Implications (Reprinted from the Discussion)
Mentoring programs are one type of prevention program characterized by heterogeneous (and, often, unspecified) program practices designed to target a wide range of positive, developmental outcomes for youth (Rhodes et al. 2006). Mentoring programs, for example, often aim to reduce behavioral problems in school, improve grades, strengthen peer relationships, and reduce truancy and delinquency (Garringer et al. 2017). The rationale for mentoring is largely based on developmental research demonstrating that youth-adult relationships are critical for preventing unwanted outcomes and promoting positive development (Rhodes et al. 2006). As a result, mentoring programs are often defined in terms of relational qualities rather than specific mentoring practices (i.e., actions that mentors and mentees take to achieve desired outcomes) (McQuillin et al. 2020). However, when researchers do not define program practices, researchers cannot make inferences about what program practices (if any) caused a change within the mentee. In addition, failing to define program practices means that other mentoring programs cannot replicate the program practices, nor can researchers understand why mentoring programs work (Gottfredson et al. 2015). The purpose of this paper was to illustrate how failing to specify program practice biases estimates of the treatment effects and present alternatives for programs to consider when developing and evaluating prevention programs meant to target heterogeneous outcomes through heterogeneous practices. The results from the simulations presented provide insight into the tradeoffs that programs might make with respect to matching, training, and supporting mentors to achieve desired outcomes.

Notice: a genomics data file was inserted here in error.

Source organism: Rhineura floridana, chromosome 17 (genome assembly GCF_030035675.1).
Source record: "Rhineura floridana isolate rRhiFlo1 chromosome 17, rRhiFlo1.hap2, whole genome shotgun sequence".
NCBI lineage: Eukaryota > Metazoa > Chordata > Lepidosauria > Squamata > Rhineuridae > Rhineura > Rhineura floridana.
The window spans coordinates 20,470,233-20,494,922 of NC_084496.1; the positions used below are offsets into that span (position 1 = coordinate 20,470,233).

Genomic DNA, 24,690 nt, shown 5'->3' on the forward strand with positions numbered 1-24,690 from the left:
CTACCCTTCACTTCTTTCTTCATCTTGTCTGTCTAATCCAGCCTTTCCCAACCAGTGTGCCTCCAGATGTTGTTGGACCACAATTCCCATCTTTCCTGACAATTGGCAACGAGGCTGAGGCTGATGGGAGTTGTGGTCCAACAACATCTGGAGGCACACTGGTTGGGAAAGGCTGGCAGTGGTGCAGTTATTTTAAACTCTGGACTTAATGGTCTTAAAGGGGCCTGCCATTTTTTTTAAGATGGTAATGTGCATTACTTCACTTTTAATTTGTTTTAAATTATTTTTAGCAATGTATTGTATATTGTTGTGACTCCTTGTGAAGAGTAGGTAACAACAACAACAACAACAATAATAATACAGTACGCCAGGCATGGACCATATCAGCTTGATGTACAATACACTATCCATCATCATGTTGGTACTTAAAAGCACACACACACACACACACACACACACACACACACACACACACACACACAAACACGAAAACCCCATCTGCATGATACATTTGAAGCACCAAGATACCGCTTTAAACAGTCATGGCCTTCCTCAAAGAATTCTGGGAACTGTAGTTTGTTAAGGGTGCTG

It is a Bug: Reducing Mentoring Adaptations
The first simulated scenario illustrated common practice in which mentor-mentee activities are unmeasured (i.e., lacking treatment construct validity) and unaccounted (i.e., lacking statistical conclusion validity). The results show that overall treatment effects were smaller than the expected effects when mentoring activities were unaccounted. Smaller treatment effects were observed because a portion of mentors in this scenario engaged in ineffective mentoring practices while a portion engaged in effective practices. Thus, failing to measure the activities in which mentors and mentees engage means that inferences cannot be made about the effects mentors on desired outcomes (i.e., it is bug of the intervention). The underestimation of effects in real world evaluations is likely much worse, as it is typical that many more outcomes are evaluated and the possible activities range in their number, effectiveness, and implementation (as illustrated in the scenario replicating SMP results). Thus, it is not reasonable to expect any scientifically or practically useful information to be gained from testing unspecified treatment packages with multiple outcomes, as is the case in most evaluations of mentoring.